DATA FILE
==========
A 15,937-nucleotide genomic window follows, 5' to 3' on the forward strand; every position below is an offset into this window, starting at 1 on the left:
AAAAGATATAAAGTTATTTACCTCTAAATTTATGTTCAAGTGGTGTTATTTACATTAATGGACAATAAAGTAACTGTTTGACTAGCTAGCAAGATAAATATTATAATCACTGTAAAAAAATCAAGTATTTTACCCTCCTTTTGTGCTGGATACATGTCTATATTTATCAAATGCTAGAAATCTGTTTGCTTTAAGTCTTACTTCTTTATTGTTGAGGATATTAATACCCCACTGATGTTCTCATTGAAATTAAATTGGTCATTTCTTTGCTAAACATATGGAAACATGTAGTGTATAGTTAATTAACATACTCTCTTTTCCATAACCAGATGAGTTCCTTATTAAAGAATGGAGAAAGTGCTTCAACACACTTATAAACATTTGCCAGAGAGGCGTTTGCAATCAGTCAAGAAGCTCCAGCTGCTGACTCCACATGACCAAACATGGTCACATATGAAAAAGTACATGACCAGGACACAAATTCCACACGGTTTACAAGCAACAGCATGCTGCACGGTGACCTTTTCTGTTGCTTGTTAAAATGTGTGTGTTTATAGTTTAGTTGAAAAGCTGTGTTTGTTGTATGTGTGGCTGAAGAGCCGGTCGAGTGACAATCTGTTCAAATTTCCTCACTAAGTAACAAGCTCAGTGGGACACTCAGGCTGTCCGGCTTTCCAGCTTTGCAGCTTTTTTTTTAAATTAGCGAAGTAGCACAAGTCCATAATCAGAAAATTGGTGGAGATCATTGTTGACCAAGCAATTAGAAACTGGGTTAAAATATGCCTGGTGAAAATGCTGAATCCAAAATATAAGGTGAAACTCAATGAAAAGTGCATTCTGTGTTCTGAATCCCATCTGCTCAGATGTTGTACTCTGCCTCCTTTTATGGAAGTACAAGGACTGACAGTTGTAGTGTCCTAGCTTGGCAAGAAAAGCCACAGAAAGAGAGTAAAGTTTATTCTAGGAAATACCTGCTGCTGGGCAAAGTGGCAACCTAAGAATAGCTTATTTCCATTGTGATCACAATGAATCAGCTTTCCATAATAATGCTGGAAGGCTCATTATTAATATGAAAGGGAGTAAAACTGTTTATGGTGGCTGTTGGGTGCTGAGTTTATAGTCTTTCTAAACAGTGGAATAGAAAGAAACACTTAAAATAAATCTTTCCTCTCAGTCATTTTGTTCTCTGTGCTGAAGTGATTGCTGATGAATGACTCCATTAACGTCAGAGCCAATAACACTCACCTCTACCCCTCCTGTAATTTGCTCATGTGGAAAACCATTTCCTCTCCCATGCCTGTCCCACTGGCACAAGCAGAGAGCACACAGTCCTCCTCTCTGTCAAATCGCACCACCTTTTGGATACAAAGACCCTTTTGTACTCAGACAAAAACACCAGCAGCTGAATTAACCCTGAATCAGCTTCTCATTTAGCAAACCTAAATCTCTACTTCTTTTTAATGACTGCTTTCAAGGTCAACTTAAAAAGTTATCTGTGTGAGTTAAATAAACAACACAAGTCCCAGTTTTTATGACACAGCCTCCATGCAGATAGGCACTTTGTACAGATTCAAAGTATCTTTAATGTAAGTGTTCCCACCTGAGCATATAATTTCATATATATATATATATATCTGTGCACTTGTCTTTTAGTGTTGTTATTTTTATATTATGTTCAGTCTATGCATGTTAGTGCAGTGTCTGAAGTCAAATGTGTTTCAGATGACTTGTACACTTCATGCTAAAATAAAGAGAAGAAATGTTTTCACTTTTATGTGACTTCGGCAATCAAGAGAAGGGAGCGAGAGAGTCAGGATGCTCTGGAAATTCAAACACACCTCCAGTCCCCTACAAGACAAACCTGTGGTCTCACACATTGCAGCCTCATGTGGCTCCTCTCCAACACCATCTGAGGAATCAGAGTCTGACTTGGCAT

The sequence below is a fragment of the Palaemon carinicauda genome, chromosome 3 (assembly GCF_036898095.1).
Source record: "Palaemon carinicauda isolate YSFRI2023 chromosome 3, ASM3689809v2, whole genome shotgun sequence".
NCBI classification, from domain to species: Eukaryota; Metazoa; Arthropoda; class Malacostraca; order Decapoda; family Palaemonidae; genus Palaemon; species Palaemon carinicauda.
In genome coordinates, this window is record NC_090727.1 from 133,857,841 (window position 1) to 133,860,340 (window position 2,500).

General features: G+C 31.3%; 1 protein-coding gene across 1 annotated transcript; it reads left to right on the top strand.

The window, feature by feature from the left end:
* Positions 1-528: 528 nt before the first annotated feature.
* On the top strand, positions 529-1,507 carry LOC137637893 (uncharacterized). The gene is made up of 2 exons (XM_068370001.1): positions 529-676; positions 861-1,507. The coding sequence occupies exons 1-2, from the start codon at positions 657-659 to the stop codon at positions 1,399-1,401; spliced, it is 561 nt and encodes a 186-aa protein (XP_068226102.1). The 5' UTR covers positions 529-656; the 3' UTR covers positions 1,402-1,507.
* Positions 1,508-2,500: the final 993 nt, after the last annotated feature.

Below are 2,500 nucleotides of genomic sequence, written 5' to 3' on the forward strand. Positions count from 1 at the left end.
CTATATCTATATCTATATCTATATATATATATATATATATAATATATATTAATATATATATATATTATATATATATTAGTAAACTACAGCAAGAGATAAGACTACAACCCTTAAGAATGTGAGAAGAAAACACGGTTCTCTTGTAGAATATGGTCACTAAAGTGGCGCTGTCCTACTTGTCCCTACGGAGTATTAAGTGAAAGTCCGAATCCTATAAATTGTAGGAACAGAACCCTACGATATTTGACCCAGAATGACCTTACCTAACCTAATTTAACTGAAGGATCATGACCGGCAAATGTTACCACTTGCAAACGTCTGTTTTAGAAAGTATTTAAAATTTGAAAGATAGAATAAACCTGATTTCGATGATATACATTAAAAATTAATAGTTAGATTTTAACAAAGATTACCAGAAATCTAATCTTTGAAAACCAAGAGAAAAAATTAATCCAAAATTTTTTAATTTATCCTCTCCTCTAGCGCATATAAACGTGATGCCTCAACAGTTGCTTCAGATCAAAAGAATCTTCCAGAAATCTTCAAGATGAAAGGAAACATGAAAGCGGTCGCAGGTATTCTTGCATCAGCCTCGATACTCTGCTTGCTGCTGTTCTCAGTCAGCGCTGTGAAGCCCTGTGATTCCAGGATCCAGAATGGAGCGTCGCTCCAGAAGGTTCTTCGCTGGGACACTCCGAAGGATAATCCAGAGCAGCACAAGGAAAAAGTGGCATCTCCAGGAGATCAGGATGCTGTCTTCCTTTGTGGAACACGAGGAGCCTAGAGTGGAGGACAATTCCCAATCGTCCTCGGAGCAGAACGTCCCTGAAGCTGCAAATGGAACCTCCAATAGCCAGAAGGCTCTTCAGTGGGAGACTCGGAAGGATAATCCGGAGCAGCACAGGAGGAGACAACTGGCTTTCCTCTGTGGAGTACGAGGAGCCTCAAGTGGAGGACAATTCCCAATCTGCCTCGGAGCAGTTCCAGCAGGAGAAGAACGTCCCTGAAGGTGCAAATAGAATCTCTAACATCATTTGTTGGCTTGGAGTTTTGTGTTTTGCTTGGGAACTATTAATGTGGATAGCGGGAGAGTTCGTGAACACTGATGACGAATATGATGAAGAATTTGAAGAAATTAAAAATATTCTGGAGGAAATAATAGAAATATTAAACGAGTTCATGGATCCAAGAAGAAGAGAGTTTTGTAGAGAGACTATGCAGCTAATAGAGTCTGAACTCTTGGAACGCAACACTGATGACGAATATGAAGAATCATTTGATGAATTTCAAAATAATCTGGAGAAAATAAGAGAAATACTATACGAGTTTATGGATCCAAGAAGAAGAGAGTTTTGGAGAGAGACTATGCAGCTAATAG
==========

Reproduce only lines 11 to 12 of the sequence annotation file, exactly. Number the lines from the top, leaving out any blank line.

* Positions 1,508-2,500: the final 993 nt, after the last annotated feature.

Below are 2,500 nucleotides of genomic sequence, written 5' to 3' on the forward strand. Positions count from 1 at the left end.